Breaking the Mold: See the Winning Floors of the 2020 WFB Design Awards

Source: Woodfloor Business

When asked about creating his winning growth-ring-inspired wood floor, pro Jakko Woudenberg remarked that, in a sense, he and his team had to “invent the wheel.” They weren’t the only ones to break from tradition this year: each of the 2020 WFB Design Award winners embarked on something rarely, if ever, done before in a hardwood floor. Whether it was creating a tree’s growth rings, a porcelain-tile-look on a basketball court, oak fireworks bursts, or a “Hiperdrive” pattern with 85,000 wood strips, the pros recognized in this year’s WFB Design Awards combined expertise with intuition to craft the “wheels” for their original and inspiring floor designs.


Dutch Wood Artist | Schagen, Netherlands

It started with a simple question: Is it possible to replicate a tree’s growth rings in a wood floor? When posited by an architect to a pro like Jakko Woudenberg, there could be only one answer. “Almost immediately, a picture appeared in my head,” Woudenberg says, “and I knew how to make it.” Two years later, Woudenberg’s vision now masterfully surrounds a living Ficus Amstel King tree in the headquarters of a landscape architectural firm in Brada, Netherlands. As he worked on the project, it became more than a floor for Woudenberg. “We call it an artwork now,” he says. “It’s no more a floor.”

In line with his initial vision, Woudenberg ordered 9-by-9-mm strips of oak and teak to bend into the growth rings for the 3,000-square-foot project. “Teak and oak are a good, bendable wood,” Woudenberg says. “My manufacturer produced them. He laughed hard at me when I said what I wanted.” After installing an oak parquet subfloor (the typical substrate used for wood floors in the Netherlands), Woudenberg and his crew of three began gluing and nailing the thin strips about 4 feet away from the central planter, bending each one cold as they went. “We press them into the glue, and then the glue must do the rest,” Woudenberg says.

They alternated installing the strips toward the center and away from it to ensure the curves looked natural and did not become too rounded. It was five grueling weeks to install the strips. “Our knees and backs started to suffer,” Woudenberg says. “But we were determined to finish it!” After completing it and sanding with 50-grit, they advised the GC to wrap up any other work, like planting the giant ficus, that could potentially damage the floor. “To plant the tree, they had to take the dome light off the roof and then lower the tree down with a big crane,” Woudenberg says. His heart skipped a beat when the builder called and asked how much water the floor could handle in case it rained when they opened the roof. “Oh, boy,” Woudenberg sighs. “That was stress! But fortunately, they chose a good day to move the tree, and nothing happened.”

With the tree installed, Woudenberg and his crew returned to trowel-fill and complete the sanding with 80-grit and 100-grit. After applying two coats of oil finish, the growth rings “came to life.” “Because of the curves on the floor, there is also an optical illusion that makes you think that the floor is not flat,” Woudenberg says. “People were touching it to make sure.”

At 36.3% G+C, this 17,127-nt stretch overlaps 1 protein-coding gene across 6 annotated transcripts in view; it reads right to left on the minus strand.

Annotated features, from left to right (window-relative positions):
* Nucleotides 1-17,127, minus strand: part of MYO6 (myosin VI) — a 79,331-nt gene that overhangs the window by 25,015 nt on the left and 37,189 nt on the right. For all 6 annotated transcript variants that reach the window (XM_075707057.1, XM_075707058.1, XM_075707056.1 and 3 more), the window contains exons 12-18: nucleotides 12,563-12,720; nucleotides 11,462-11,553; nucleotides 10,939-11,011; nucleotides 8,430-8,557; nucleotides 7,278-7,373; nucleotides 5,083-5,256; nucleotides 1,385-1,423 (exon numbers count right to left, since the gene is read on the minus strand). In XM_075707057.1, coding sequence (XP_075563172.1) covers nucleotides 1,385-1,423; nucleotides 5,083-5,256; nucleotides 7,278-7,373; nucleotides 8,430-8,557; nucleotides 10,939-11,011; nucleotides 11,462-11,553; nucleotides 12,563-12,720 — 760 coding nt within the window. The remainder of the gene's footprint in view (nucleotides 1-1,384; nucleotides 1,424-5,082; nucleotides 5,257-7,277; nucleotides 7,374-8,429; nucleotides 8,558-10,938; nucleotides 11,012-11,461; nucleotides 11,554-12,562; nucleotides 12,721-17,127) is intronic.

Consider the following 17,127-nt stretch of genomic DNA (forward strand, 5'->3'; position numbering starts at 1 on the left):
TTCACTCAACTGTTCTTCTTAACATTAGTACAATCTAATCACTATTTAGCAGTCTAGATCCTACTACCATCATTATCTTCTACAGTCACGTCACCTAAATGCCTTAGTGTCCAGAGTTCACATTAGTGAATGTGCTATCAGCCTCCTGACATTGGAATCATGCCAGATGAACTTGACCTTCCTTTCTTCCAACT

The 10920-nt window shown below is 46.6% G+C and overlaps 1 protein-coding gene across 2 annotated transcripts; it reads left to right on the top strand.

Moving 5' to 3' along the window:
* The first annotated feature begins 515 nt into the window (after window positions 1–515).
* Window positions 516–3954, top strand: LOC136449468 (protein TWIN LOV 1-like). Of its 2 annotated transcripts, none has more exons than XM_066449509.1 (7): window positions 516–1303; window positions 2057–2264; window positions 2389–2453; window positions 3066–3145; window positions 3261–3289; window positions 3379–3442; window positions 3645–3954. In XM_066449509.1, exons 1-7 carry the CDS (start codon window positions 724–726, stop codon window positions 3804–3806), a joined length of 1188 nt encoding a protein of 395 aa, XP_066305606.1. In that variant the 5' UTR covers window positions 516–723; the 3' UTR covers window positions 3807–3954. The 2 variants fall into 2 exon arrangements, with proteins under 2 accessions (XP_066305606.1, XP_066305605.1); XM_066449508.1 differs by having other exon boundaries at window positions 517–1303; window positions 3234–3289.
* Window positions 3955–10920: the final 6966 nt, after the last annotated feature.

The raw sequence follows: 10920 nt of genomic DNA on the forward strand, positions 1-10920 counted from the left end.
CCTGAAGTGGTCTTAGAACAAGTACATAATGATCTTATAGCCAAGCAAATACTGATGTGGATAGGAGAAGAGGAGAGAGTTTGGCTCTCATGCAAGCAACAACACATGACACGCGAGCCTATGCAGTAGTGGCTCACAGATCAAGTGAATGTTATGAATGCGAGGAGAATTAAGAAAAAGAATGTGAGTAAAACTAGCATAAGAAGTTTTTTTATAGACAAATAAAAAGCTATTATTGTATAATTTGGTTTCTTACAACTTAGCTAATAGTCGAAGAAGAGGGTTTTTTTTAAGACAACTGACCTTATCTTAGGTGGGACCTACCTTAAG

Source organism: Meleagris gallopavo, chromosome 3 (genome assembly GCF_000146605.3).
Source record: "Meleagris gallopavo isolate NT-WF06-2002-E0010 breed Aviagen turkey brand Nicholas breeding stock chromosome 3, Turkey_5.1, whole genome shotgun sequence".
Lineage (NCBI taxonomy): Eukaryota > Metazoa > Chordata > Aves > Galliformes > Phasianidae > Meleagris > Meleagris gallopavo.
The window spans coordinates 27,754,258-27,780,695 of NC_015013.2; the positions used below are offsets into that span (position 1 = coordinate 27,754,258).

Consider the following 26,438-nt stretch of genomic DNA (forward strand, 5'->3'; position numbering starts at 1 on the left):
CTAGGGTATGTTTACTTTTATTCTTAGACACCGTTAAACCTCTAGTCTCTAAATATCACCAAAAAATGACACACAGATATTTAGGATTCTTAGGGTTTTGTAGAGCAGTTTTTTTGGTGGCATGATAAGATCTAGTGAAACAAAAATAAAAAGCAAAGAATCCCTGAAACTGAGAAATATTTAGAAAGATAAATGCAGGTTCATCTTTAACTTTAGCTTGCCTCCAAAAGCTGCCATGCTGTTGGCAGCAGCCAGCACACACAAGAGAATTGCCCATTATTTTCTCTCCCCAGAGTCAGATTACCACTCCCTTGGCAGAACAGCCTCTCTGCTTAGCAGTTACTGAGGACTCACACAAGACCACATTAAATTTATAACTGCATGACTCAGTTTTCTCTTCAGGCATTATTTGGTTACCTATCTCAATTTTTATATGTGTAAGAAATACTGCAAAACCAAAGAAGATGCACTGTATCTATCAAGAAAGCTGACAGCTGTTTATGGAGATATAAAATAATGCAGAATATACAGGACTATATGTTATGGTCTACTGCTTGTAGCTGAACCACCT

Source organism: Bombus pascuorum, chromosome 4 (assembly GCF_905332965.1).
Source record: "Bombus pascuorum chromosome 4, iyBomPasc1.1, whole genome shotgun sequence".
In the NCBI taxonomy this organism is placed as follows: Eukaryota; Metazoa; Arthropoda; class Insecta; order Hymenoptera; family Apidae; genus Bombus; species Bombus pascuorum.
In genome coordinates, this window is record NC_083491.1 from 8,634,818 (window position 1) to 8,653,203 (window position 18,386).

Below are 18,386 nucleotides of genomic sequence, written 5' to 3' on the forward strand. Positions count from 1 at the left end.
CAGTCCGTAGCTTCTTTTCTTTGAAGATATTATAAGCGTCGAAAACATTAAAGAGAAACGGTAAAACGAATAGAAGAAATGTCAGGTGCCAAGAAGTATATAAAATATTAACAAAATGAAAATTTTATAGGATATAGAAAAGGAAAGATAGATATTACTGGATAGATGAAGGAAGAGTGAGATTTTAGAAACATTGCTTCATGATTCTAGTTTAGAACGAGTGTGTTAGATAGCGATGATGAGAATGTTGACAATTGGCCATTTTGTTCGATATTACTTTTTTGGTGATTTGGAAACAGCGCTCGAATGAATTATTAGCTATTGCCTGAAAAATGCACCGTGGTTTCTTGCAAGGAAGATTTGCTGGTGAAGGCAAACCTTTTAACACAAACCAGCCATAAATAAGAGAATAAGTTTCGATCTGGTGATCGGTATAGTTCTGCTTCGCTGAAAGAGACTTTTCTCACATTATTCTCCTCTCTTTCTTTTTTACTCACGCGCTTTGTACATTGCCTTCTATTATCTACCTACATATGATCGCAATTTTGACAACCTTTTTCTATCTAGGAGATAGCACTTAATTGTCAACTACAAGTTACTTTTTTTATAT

The sense of accomplishment was profound, but they didn’t have time to rest on their laurels (or ficuses, as the case may be): A new challenge was posed when the owner of the firm made a special request to add the growth rings to the building’s two staircases, as well. Just as with the floor, a picture of how it could work popped into Woudenberg’s head. “I knew I could,” he says. “I only had to figure out how exactly.”

Making molds of the portions of the flooring directly above and below the staircases for reference, Woudenberg built two workbenches in his shop to build the treads and risers. EEstairs, the company that installed the staircases, sent him the cut multiplex underlayment of the steps (28 per staircase) and risers. Woudenberg and his team placed the strips of teak and oak over the underlayment, then sanded the stair parts in-shop and milled anti-slip strip slots in the treads before sawing the miter on the risers and steps and gluing them together.


They worked with EEstairs to glue the treads and risers to the staircase. Despite the considerable work put into fabricating the pieces, Woudenberg was still anxious that the flow of teak and oak down the treads and risers wouldn’t match with the floors. “The idea of having made a mistake in my calculations stressed me out so much that it even brought me nightmares,” he says. The moment of truth came, and Woudenberg could rest easy—the flow was perfect.

They then coated the stairs with two coats of oil finish and installed the metal anti-slip strips, wrapping up four weeks of work. Woudenberg christened the masterpiece “Innsaei”—an Icelandic word that means “intuition” or “seeing things from the inside out.” “For me it means that everything is possible if you can imagine it,” he says. “A tree stands for growth and it follows nature’s rules. So keep growing as a person, and listen more to your intuition.”—R.K.


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Abrasive, Adhesive, Filler, Finish: Bona | Nailer: Union Microbrad Tacker | Sander (Big machine): Lägler | Sander (Palm), Saws: Festool | Underlayment: Multiplax | Wood flooring: Albers Parket